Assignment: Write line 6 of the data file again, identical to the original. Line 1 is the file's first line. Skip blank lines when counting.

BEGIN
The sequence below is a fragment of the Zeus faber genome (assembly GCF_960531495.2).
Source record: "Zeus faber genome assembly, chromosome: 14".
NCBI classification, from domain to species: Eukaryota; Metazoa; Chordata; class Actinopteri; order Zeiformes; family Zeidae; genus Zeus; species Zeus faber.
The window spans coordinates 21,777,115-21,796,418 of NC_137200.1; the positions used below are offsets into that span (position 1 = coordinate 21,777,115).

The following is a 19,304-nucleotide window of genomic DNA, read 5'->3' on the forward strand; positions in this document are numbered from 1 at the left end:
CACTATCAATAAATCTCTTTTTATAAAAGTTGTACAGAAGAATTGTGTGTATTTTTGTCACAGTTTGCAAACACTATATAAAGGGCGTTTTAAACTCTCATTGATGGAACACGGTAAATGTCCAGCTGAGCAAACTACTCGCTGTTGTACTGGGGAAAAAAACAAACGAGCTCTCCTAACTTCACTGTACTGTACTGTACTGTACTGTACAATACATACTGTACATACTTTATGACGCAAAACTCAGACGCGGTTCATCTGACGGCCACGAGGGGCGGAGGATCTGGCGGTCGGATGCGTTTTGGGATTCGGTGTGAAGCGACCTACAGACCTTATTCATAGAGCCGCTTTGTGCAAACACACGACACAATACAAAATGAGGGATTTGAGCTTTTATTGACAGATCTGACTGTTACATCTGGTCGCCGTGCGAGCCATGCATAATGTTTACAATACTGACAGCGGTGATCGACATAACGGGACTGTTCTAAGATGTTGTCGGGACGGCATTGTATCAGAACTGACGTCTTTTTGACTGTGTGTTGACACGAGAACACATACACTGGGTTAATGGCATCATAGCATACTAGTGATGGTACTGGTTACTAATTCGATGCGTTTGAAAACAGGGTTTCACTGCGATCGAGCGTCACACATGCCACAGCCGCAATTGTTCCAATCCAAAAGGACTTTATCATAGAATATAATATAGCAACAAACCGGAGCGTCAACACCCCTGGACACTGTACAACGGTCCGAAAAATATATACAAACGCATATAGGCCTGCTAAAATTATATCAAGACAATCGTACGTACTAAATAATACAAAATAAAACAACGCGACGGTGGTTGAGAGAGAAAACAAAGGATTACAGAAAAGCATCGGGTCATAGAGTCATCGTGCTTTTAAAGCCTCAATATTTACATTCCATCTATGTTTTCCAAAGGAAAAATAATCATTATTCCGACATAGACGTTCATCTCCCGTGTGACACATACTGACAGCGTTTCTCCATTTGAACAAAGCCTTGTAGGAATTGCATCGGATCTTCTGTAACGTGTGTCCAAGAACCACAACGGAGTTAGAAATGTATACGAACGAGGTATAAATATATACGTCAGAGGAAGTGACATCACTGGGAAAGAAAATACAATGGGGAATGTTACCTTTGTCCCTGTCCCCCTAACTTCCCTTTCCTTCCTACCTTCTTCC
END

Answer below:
CACTATCAATAAATCTCTTTTTATAAAAGTTGTACAGAAGAATTGTGTGTATTTTTGTCACAGTTTGCAAACACTATATAAAGGGCGTTTTAAACTCTCATTGATGGAACACGGTAAATGTCCAGCTGAGCAAACTACTCGCTGTTGTACTGGGGAAAAAAACAAACGAGCTCTCCTAACTTCACTGTACTGTACTGTACTGTACTGTACAATACATACTGTACATACTTTATGACGCAAAACTCAGACGCGGTTCATCTGACGGCCACGAGGGGCGGAGGATCTGGCGGTCGGATGCGTTTTGGGATTCGGTGTGAAGCGACCTACAGACCTTATTCATAGAGCCGCTTTGTGCAAACACACGACACAATACAAAATGAGGGATTTGAGCTTTTATTGACAGATCTGACTGTTACATCTGGTCGCCGTGCGAGCCATGCATAATGTTTACAATACTGACAGCGGTGATCGACATAACGGGACTGTTCTAAGATGTTGTCGGGACGGCATTGTATCAGAACTGACGTCTTTTTGACTGTGTGTTGACACGAGAACACATACACTGGGTTAATGGCATCATAGCATACTAGTGATGGTACTGGTTACTAATTCGATGCGTTTGAAAACAGGGTTTCACTGCGATCGAGCGTCACACATGCCACAGCCGCAATTGTTCCAATCCAAAAGGACTTTATCATAGAATATAATATAGCAACAAACCGGAGCGTCAACACCCCTGGACACTGTACAACGGTCCGAAAAATATATACAAACGCATATAGGCCTGCTAAAATTATATCAAGACAATCGTACGTACTAAATAATACAAAATAAAACAACGCGACGGTGGTTGAGAGAGAAAACAAAGGATTACAGAAAAGCATCGGGTCATAGAGTCATCGTGCTTTTAAAGCCTCAATATTTACATTCCATCTATGTTTTCCAAAGGAAAAATAATCATTATTCCGACATAGACGTTCATCTCCCGTGTGACACATACTGACAGCGTTTCTCCATTTGAACAAAGCCTTGTAGGAATTGCATCGGATCTTCTGTAACGTGTGTCCAAGAACCACAACGGAGTTAGAAATGTATACGAACGAGGTATAAATATATACGTCAGAGGAAGTGACATCACTGGGAAAGAAAATACAATGGGGAATGTTACCTTTGTCCCTGTCCCCCTAACTTCCCTTTCCTTCCTACCTTCTTCC